To quote Sean Fischer again (the man knows what he’s talking about):
“Hype is not just something that affects those purchasing games, but the reviewer as well. Expectations can color a reviewer’s judgment by causing them to overlook flaws completely because they are so enamored with the aspects of the game that were hyped and executed well. The problem here is that overlooking those flaws in a review is being, in a way, deceitful to your audience. A good reviewer should take all flaws into account when composing the review, and at least make them known, rather than glossing over them in favor of the shiny aspects. This is, in the end, probably the largest problem out there when it comes to reviewing games, especially when coupled with the confrontation of Public Relations.”
-Interactivity alone makes games intrinsically better
Let’s say you are given two options. You can either watch a guy dive across tables and shoot hundreds of armed men in a whirlwind of bullets and gore, or you can do it for yourself. Which would you pick? Obviously, the interactive aspect of games makes them more appealing and entertaining than other art forms in certain respects, which would explain why they tend to be reviewed so much more favorably. If this is the case, however, it’s unfortunate: if one art form includes aspects of another, you judge it according to its own criteria, not the criteria of a completely separate medium. Nobody would ever say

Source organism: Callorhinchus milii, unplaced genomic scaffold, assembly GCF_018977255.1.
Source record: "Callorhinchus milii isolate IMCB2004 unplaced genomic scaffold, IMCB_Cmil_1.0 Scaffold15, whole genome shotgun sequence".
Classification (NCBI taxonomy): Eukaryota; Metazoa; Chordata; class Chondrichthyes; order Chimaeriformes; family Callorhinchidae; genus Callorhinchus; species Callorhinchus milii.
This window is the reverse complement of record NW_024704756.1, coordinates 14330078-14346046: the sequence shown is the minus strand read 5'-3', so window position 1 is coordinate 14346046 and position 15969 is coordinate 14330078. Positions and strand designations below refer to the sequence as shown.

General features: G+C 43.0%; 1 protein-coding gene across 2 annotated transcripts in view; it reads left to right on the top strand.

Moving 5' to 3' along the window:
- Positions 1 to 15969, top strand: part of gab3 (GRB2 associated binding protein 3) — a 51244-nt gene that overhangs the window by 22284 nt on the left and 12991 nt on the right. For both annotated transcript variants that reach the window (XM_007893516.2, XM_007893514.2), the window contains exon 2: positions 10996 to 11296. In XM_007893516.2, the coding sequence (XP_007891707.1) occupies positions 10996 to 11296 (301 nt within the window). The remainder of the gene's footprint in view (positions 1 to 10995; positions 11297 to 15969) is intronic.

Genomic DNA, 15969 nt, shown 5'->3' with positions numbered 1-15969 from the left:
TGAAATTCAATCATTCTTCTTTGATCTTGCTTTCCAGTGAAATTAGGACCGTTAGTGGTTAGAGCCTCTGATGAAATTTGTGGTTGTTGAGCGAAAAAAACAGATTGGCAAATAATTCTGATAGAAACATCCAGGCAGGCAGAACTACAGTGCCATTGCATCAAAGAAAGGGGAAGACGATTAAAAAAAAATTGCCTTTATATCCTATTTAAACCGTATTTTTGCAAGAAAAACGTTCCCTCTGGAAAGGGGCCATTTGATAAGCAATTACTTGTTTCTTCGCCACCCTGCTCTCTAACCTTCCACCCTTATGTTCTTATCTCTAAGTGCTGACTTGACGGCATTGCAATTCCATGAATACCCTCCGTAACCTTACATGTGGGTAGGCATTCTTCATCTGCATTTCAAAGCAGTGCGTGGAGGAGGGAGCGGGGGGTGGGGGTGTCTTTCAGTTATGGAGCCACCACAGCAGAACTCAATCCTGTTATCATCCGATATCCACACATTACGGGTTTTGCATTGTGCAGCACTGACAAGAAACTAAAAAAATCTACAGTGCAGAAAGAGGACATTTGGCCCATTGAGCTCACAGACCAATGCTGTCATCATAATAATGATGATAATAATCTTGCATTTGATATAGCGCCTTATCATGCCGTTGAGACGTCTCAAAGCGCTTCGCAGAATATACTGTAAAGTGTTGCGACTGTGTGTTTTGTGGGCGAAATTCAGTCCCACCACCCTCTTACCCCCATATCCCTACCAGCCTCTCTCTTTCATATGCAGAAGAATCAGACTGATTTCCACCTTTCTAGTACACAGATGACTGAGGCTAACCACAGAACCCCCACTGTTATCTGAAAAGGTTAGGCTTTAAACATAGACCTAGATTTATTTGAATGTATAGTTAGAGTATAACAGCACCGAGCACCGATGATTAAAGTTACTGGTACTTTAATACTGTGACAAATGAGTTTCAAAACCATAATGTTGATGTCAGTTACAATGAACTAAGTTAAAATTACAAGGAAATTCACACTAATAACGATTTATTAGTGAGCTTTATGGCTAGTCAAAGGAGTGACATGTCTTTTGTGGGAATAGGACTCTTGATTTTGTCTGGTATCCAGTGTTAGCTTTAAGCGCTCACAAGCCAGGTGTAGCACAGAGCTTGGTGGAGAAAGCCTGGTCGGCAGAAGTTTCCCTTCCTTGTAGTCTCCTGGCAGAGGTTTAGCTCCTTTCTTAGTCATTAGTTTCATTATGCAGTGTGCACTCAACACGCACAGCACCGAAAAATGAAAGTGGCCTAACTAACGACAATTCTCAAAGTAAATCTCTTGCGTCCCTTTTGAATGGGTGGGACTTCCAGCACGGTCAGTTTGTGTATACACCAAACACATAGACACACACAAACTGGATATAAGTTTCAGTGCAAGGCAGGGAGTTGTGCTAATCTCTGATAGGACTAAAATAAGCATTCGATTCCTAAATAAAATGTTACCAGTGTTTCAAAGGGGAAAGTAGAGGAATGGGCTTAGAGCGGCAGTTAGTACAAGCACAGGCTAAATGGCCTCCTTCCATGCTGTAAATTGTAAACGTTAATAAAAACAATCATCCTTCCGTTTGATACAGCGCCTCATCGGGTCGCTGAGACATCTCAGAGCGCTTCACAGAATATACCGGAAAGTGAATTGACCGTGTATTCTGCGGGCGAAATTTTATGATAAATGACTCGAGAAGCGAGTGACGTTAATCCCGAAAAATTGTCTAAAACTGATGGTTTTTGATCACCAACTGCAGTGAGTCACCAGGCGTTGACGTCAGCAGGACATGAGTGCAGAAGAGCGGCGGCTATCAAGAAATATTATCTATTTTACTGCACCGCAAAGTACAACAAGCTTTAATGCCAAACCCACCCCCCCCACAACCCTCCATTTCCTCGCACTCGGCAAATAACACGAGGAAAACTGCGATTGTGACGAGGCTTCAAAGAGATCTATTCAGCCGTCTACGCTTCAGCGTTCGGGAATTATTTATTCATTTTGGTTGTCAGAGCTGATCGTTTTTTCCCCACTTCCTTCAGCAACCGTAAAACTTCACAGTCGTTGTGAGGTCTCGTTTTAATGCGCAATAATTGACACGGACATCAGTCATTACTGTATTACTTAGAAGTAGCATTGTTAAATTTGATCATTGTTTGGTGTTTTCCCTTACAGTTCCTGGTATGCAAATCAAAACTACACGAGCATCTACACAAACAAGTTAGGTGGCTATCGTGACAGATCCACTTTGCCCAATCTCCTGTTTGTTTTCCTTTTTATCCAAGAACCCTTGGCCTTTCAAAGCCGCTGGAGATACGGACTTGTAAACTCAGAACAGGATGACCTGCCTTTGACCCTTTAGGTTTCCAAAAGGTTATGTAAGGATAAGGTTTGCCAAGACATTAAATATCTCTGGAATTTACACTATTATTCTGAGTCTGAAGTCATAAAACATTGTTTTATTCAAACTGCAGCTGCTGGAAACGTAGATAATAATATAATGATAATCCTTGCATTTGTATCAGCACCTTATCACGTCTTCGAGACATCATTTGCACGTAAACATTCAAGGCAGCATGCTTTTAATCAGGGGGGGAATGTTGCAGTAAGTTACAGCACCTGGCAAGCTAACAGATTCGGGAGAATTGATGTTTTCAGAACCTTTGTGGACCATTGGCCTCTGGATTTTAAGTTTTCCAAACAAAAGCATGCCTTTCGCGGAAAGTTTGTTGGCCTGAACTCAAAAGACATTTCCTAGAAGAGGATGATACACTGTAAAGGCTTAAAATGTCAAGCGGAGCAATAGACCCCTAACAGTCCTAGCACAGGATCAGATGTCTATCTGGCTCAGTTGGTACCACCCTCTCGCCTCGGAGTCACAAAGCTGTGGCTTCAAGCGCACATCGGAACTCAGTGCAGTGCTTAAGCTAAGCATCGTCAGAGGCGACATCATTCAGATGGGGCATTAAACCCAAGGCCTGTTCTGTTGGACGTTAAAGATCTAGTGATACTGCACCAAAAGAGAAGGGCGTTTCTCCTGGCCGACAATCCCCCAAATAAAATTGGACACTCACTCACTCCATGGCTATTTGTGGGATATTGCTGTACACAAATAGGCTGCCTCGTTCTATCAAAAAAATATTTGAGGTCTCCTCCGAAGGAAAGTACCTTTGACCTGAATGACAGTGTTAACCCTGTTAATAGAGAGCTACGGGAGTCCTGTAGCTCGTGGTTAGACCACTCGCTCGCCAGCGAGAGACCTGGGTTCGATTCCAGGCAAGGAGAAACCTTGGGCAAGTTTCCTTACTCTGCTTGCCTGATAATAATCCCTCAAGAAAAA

-Loving video games is unlike loving film or literature
Video games are a relatively new art form, with a much more close-knit community than other mediums of entertainment. We are all connected in the things we love, or don’t: we know the frustration of hearing that our princess is in another castle in the same way we know the triumph when you finally meet her. The interactive medium, by its very nature, frequently encourages human interaction. If, as a community, we all share this very specific, very indescribable love for video games, then it’s no wonder that the reviews tend to be higher than they oughta be.
-Reviewers are pussies
Sean Fischer also had something to say about this, but I need to still pretend that I have ideas of my own, at times. So I won’t be quoting him. But suffice it to say that many reviewers — and this also ties into the whole “hype” thing — are terrified at the prospect of negatively reviewing a game in a popular franchise. Even if it’s flawed to the point of mediocrity (a la MGS2, which I enjoyed but would not rate higher than a 6), reviewers will still heap praise on a game (A) to avoid community backlash or (B) out of fear that their opinion is in the vast minority, which will make them appear to either have awful taste or a lack of video game knowledge. A video game journalist’s reputation is on the line with every review he or she writes. It isn’t shocking that sometimes the reviewer will hold back on his or her opinions for fear of tarnishing that reputation.
-We’re all morons
Hey, it’s a possibility.